- Ethernet is technically more reliable than USB for networking. You are less likely to experience dropped connections or sluggish response time to your modem when using Ethernet over USB.
- Ethernet cables can reach a longer distance than USB cables. A single Ethernet cables can run most anywhere within a home (technically up to 100m (328 feet), while USB cable runs are limited to approximately 5m (16 feet).
- Ethernet does not require the installation of device driver software, while USB does. Modern operating systems like Microsoft Windows XP will be capable of automatically installing drivers for many broadband modems. However, the procedure varies on different operating systems and not all systems will be compatible with a given brand of modem. USB drivers can also slow down the overall performance of older computers. In general, a device driver is an additional installation step and source of potential problems that you need not worry about with Ethernet.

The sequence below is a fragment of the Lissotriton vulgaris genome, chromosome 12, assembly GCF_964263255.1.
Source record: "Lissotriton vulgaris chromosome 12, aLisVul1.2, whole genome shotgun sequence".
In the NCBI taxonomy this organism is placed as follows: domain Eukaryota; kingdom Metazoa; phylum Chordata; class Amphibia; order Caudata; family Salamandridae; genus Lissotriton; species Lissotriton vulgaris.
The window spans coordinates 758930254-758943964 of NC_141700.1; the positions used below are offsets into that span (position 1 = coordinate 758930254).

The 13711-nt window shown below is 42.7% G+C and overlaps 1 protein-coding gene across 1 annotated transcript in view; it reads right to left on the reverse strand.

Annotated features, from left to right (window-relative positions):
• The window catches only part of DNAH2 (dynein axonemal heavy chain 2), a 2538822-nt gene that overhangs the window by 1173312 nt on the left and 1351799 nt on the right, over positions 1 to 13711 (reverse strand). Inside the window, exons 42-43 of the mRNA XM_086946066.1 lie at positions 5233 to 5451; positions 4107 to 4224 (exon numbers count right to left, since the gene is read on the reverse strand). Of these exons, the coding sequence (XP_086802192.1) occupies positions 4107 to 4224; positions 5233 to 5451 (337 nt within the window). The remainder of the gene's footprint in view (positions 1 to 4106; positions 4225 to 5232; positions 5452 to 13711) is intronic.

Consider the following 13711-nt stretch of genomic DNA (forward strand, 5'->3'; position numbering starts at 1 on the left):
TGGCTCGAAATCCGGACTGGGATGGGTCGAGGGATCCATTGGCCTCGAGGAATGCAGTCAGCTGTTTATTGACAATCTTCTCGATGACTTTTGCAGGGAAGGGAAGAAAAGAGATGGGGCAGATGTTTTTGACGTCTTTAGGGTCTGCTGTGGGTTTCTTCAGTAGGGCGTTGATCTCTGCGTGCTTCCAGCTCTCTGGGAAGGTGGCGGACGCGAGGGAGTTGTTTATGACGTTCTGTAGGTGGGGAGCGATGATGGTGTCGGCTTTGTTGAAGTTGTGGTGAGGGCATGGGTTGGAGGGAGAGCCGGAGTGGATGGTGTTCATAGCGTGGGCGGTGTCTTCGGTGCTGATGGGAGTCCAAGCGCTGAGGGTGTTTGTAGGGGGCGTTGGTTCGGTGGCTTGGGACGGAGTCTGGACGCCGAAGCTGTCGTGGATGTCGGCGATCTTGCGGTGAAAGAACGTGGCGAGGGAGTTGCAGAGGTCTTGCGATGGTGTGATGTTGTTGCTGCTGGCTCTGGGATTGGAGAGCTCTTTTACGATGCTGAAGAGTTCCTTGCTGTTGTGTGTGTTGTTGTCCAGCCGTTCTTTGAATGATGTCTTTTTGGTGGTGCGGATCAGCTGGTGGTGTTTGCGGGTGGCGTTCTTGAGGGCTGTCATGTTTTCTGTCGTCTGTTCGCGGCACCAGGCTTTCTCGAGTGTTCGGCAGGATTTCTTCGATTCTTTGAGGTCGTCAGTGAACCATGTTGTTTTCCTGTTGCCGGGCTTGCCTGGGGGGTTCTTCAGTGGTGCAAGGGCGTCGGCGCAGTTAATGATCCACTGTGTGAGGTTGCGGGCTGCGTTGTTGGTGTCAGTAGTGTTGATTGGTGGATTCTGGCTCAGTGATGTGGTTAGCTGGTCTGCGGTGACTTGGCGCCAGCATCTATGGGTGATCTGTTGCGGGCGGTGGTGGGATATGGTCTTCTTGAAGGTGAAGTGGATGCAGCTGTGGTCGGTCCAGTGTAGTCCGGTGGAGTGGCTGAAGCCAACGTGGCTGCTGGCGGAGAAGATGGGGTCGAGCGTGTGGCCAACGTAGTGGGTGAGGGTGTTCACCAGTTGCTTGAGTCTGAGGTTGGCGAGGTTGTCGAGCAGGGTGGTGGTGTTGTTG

- Ethernet supports higher performance networking than does USB. This is the first advantage of Ethernet that many techies notice, but performance is actually the least relevant consideration in this list when choosing between USB and Ethernet connections. Both Ethernet and USB 2.0 interfaces support sufficient bandwidth for broadband modem networking. Modem speed is instead limited by the speed of the modem's connection to your service provider.
One possible advantage of the USB interface over Ethernet is hardware cost. If the computer being connected to a broadband modem does not already possess an Ethernet network adapter, one must be purchased and installed. Normally, the other advantages of Ethernet listed above easily outweight this up-front effort.